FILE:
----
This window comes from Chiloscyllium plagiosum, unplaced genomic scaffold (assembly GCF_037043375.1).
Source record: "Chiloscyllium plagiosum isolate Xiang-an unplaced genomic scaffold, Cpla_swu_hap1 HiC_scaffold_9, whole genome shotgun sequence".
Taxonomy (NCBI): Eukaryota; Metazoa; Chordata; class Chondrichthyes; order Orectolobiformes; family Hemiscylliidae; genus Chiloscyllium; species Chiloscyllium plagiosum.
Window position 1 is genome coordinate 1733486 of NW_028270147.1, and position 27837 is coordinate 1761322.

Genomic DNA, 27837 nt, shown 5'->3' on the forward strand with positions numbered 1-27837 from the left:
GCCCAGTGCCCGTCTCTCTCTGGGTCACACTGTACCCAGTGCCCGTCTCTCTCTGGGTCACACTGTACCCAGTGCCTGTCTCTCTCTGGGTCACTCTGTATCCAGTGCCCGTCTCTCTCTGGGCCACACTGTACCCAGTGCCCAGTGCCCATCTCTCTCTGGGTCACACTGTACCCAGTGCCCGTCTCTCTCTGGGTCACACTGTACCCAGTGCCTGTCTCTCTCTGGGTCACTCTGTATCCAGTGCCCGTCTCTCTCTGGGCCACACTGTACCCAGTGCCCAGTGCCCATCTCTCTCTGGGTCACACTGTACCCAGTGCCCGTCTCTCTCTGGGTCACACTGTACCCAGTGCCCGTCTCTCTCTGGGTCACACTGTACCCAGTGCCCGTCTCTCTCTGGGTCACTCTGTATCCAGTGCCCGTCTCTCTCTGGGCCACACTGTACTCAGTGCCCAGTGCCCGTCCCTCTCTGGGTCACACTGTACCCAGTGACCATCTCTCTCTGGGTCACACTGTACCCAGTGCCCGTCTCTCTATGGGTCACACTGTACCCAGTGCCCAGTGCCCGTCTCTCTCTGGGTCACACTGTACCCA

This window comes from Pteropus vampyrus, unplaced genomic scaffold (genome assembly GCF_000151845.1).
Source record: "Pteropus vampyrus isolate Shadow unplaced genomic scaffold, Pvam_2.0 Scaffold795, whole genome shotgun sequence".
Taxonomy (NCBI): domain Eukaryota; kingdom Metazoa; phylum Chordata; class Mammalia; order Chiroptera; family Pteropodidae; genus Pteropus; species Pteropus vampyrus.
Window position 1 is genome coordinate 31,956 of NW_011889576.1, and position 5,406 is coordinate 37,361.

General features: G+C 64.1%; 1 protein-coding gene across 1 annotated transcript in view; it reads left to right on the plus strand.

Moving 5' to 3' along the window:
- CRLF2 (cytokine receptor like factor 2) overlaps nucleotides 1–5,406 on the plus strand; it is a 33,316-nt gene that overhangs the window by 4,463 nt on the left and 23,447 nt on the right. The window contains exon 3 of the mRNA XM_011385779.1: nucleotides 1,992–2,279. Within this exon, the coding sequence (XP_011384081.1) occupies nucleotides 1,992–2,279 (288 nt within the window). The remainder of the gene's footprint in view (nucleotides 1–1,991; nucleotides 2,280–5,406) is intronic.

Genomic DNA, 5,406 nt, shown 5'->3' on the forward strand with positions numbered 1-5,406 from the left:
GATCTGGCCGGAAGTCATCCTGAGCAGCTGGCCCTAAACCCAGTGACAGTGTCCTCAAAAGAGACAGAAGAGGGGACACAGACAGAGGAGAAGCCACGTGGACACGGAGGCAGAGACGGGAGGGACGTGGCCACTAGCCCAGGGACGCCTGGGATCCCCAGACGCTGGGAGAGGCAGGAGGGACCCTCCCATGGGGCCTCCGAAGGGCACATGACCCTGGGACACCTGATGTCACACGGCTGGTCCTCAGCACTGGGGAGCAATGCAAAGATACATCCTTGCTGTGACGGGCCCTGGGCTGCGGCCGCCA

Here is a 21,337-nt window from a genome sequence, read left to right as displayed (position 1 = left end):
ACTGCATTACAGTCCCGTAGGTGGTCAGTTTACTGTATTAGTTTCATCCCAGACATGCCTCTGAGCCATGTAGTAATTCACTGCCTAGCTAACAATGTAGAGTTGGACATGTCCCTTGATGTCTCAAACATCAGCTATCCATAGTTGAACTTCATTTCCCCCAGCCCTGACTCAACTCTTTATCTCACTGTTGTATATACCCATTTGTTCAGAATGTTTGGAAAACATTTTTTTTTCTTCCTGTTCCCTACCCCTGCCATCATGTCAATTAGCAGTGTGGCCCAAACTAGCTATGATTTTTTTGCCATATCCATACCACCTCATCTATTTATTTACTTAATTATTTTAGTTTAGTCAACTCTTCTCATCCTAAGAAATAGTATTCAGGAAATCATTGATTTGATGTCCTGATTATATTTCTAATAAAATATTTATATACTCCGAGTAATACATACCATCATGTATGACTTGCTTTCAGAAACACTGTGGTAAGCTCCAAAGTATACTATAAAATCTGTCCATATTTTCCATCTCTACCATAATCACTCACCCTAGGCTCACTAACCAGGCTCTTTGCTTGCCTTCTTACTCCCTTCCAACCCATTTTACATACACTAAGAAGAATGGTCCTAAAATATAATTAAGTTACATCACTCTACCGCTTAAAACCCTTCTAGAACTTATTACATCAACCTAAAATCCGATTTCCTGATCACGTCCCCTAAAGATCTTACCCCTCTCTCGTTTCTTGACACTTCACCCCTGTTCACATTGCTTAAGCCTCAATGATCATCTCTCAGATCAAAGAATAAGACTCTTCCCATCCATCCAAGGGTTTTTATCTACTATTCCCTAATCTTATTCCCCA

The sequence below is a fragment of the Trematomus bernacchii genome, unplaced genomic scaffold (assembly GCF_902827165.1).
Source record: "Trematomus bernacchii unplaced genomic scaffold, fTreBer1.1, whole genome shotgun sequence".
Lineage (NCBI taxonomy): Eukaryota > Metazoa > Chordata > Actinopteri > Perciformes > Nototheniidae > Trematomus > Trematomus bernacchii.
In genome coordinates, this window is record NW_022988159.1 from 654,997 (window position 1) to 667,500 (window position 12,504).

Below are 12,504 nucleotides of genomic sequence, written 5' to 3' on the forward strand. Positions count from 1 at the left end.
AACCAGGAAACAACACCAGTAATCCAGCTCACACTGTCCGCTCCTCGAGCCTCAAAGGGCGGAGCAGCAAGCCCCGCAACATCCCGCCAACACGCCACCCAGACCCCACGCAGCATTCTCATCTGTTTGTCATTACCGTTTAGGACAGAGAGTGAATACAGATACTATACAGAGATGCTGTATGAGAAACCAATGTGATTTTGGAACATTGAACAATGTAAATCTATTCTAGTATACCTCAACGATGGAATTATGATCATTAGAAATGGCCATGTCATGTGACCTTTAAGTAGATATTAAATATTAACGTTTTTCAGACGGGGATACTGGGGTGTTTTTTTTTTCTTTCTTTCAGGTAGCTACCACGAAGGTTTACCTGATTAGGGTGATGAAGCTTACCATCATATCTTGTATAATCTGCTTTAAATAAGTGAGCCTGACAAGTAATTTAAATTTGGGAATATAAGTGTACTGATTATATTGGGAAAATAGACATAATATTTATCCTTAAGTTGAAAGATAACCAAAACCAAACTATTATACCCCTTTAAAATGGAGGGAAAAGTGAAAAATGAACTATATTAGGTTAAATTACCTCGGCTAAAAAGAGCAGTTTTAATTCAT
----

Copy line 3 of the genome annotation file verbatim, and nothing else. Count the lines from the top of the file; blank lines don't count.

Taxonomy (NCBI): Eukaryota; Metazoa; Chordata; class Chondrichthyes; order Orectolobiformes; family Hemiscylliidae; genus Chiloscyllium; species Chiloscyllium plagiosum.